Make These Tax Moves Before the End of the Year

Squeeze in these strategies over the next few months to save big before April 15.

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Late summer can be the best time for last-minute tax planning because you still have several months to meet end-of-the-year deadlines that can minimize your tax bill in the spring. Follow these five tips and you might even get some money back from Uncle Sam.

Bulk up your retirement contributions. You can contribute up to $17,000 to your 401(k) in 2012; for those 50 or older, the limit is $22,500. If you're nowhere close to that amount, consider ramping up your contributions to take advantage of tax-advantaged accounts. The same goes for Roth IRAs and traditional IRAs. If you want to max out your retirement savings, now is the time to start putting more money away. (You can contribute up to the 2012 limit until April 15, 2013.)

Check out any expiring benefits that might apply. As a result of the upcoming "taxmageddon," which refers to anticipated tax changes next year that will result in tax increases for most Americans (unless Congress takes action), certain deductions and credits are set to expire at the end of the year. That means 2012 could be your last chance to take advantage of the Educator Expense deduction, tuition and fees deduction, and sales tax deduction, among others.

Delay deductions. Because tax increases are likely in the future, tax experts recommend saving big deductions until next year, if possible. So if you're planning to make a sizable charitable contribution, for example, you might want to hold off for the sake of your tax bill. Similarly, if you're flexible about when you receive income, you might want to get as much in the bank before December 31 so it counts as income in 2012, before any potential tax increases.

Check that you've been paying enough taxes. If you received income beyond your usual paycheck because of freelance work or income from a side business, you might end up owing a lot of money in April. You're also at greater risk if you got married this year and earn a similar, relatively high salary to your spouse. That's because of the so-called marriage penalty, which often means dual, high-earning couples owe more when they file taxes jointly than they did when they were single.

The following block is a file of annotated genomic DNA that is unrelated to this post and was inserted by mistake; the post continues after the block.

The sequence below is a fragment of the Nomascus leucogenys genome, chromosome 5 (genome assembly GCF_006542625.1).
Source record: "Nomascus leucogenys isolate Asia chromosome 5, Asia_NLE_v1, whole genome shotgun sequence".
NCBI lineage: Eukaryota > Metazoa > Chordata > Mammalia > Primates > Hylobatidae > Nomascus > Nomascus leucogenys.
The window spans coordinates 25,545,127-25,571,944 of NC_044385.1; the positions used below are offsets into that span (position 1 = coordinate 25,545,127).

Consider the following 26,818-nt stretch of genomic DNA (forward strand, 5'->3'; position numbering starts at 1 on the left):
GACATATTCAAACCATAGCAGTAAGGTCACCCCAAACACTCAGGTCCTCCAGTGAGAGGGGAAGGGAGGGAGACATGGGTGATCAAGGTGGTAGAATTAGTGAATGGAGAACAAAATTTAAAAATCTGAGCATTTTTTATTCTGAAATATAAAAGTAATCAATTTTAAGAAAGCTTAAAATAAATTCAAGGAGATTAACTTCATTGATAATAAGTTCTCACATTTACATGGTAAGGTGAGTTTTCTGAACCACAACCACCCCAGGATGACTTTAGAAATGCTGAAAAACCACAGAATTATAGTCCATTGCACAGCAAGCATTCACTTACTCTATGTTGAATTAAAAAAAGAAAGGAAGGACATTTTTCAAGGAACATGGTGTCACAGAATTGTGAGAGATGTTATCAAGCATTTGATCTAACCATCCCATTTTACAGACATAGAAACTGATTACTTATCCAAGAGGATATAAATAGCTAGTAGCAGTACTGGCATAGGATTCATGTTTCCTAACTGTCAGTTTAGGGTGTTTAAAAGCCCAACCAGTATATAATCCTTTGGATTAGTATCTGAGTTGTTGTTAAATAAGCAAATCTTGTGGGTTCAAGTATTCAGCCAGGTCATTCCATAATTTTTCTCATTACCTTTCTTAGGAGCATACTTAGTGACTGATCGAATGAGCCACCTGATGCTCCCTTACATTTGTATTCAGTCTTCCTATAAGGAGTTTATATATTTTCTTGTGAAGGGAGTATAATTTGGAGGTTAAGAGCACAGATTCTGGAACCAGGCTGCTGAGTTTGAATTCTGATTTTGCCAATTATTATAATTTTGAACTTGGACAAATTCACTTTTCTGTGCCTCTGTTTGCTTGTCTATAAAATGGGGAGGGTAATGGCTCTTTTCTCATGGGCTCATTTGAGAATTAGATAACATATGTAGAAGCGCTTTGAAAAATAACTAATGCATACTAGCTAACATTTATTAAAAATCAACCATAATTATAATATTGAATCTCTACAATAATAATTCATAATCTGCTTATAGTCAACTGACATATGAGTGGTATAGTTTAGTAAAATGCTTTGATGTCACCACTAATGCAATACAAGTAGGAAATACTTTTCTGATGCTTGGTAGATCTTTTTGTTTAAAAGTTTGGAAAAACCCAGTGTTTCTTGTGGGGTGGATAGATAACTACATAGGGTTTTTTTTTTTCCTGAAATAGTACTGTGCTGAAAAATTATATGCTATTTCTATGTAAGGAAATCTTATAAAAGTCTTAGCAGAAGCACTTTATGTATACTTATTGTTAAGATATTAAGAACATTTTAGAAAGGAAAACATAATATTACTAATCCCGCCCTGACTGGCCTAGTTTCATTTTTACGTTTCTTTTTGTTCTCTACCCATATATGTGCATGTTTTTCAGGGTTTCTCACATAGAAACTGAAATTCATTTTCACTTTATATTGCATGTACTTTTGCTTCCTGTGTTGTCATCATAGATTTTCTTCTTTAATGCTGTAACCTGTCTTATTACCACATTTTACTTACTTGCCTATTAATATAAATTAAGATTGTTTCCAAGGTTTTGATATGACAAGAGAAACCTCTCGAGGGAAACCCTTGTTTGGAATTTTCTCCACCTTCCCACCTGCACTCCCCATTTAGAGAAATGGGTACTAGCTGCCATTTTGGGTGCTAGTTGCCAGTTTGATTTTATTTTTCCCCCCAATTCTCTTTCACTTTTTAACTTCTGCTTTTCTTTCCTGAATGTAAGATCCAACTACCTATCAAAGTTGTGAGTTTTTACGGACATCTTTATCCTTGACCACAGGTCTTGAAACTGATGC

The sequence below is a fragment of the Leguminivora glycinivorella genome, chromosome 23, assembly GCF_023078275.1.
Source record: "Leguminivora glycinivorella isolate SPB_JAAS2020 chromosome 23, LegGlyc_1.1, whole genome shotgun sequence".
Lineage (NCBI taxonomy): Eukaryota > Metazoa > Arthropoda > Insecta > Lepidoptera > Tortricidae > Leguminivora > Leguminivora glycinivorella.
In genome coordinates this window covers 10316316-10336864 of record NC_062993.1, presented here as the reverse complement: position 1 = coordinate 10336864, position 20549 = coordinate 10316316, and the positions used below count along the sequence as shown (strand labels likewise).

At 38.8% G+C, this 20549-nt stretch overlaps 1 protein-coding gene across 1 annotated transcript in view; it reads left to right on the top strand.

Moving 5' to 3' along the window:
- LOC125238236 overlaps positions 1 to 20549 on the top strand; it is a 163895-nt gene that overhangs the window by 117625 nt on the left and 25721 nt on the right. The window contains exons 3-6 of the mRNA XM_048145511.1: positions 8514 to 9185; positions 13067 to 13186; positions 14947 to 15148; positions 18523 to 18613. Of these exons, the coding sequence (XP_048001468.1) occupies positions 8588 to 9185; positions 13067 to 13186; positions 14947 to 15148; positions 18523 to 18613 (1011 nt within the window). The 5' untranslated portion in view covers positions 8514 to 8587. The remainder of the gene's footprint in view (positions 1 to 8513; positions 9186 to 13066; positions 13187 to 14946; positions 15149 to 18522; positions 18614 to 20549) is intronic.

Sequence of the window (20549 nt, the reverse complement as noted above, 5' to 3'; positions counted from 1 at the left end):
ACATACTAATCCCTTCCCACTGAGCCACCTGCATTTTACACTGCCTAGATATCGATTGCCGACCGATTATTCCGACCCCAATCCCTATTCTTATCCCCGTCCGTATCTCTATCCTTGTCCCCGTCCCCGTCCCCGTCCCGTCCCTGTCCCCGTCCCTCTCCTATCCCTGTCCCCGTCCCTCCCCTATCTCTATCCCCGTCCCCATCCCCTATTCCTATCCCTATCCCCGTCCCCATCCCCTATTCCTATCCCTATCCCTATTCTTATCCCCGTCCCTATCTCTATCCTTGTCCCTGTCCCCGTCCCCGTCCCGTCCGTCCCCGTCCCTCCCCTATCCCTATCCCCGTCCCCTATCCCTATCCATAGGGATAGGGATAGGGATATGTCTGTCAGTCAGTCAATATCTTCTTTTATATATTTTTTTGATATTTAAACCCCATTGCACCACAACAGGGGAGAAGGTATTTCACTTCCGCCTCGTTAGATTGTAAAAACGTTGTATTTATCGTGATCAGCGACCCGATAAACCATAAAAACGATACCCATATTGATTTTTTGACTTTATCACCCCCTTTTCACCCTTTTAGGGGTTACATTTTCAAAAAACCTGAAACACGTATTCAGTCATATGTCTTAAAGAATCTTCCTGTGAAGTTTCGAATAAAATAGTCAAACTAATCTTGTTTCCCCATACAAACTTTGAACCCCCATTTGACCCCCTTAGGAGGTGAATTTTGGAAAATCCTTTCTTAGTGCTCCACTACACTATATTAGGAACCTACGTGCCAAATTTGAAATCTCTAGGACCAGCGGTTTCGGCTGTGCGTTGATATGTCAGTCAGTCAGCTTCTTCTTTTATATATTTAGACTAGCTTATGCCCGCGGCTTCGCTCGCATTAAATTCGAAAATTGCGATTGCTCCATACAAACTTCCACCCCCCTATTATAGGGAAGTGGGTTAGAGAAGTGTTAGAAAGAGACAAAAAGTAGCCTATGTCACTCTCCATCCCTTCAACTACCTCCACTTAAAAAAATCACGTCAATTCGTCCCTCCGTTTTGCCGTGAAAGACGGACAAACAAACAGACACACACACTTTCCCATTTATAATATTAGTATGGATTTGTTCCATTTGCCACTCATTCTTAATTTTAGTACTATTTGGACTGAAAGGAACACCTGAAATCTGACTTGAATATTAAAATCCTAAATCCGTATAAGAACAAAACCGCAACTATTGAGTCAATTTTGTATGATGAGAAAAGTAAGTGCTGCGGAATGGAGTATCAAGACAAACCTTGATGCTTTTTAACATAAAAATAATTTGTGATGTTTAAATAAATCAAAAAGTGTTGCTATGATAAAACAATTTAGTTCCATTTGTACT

People who earn significant chunks of their salary in cash also need to make sure they're putting enough aside to pay the appropriate amount of taxes in the spring. The IRS keeps a close eye on people in professions that pay in cash, such as waiters, by using formulas that estimate expected income. If you report less, you could be flagged for an audit—not something you want.

A big tax bill can not only shock your budget—you might owe the government additional fines, too. Check to see if you've been paying roughly the correct amount of taxes by reviewing your payroll stubs or other documentation. If you think you're going to owe money, prepare by starting to save now.

Keep track of important receipts. If you run your own business, are self-employed, or have been spending money on educational costs to boost your career, then many of your expenses may be tax-deductible. Make sure you put your receipts in an easy-to-find filing system so you can claim them when you file your taxes next year. If your employer offers flexible spending accounts for healthcare costs, be sure to keep eligible receipts for doctor visits, pharmaceuticals, and other health-related costs. You often have until April 15 to file those claims.

Talking taxes might not be as fun as planning your summer vacation, but it can pay off just in time for spring break.

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